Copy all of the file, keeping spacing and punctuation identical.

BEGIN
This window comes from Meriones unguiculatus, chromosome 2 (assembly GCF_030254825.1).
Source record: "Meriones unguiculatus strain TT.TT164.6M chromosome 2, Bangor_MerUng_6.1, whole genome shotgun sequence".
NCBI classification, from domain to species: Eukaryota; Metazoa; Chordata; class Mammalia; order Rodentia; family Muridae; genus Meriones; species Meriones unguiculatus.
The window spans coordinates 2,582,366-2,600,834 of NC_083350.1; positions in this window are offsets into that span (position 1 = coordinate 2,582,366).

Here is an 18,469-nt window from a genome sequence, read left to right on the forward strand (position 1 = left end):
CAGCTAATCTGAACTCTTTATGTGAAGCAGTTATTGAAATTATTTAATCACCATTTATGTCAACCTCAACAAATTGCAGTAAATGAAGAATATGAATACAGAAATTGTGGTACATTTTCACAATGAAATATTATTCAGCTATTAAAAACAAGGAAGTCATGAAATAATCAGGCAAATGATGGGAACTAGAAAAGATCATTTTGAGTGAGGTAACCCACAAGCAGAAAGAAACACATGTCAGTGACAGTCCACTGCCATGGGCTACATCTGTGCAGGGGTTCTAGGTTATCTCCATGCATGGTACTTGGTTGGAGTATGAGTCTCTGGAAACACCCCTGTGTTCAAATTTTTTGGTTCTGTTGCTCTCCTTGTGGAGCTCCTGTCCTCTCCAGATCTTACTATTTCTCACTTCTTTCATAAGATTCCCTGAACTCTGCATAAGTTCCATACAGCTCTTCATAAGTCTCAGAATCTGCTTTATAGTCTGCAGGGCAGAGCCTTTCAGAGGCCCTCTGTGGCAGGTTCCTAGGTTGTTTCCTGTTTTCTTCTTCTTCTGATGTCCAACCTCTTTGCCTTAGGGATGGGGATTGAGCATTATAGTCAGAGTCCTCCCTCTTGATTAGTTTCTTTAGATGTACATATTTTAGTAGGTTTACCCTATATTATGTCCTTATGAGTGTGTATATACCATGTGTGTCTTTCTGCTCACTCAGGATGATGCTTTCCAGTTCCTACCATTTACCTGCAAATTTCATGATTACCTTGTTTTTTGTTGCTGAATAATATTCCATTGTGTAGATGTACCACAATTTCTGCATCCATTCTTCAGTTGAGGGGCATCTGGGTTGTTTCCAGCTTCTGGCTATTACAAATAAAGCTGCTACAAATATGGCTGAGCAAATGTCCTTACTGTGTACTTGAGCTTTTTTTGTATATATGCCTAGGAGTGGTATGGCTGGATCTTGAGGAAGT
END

This window comes from Meriones unguiculatus, chromosome 2 (assembly GCF_030254825.1).
Source record: "Meriones unguiculatus strain TT.TT164.6M chromosome 2, Bangor_MerUng_6.1, whole genome shotgun sequence".
NCBI classification, from domain to species: Eukaryota; Metazoa; Chordata; class Mammalia; order Rodentia; family Muridae; genus Meriones; species Meriones unguiculatus.
The window spans coordinates 2,582,366-2,600,834 of NC_083350.1; positions in this window are offsets into that span (position 1 = coordinate 2,582,366).

Here is an 18,469-nt window from a genome sequence, read left to right on the forward strand (position 1 = left end):
CAGCTAATCTGAACTCTTTATGTGAAGCAGTTATTGAAATTATTTAATCACCATTTATGTCAACCTCAACAAATTGCAGTAAATGAAGAATATGAATACAGAAATTGTGGTACATTTTCACAATGAAATATTATTCAGCTATTAAAAACAAGGAAGTCATGAAATAATCAGGCAAATGATGGGAACTAGAAAAGATCATTTTGAGTGAGGTAACCCACAAGCAGAAAGAAACACATGTCAGTGACAGTCCACTGCCATGGGCTACATCTGTGCAGGGGTTCTAGGTTATCTCCATGCATGGTACTTGGTTGGAGTATGAGTCTCTGGAAACACCCCTGTGTTCAAATTTTTTGGTTCTGTTGCTCTCCTTGTGGAGCTCCTGTCCTCTCCAGATCTTACTATTTCTCACTTCTTTCATAAGATTCCCTGAACTCTGCATAAGTTCCATACAGCTCTTCATAAGTCTCAGAATCTGCTTTATAGTCTGCAGGGCAGAGCCTTTCAGAGGCCCTCTGTGGCAGGTTCCTAGGTTGTTTCCTGTTTTCTTCTTCTTCTGATGTCCAACCTCTTTGCCTTAGGGATGGGGATTGAGCATTATAGTCAGAGTCCTCCCTCTTGATTAGTTTCTTTAGATGTACATATTTTAGTAGGTTTACCCTATATTATGTCCTTATGAGTGTGTATATACCATGTGTGTCTTTCTGCTCACTCAGGATGATGCTTTCCAGTTCCTACCATTTACCTGCAAATTTCATGATTACCTTGTTTTTTGTTGCTGAATAATATTCCATTGTGTAGATGTACCACAATTTCTGCATCCATTCTTCAGTTGAGGGGCATCTGGGTTGTTTCCAGCTTCTGGCTATTACAAATAAAGCTGCTACAAATATGGCTGAGCAAATGTCCTTACTGTGTACTTGAGCTTTTTTTGTATATATGCCTAGGAGTGGTATGGCTGGATCTTGAGGAAGT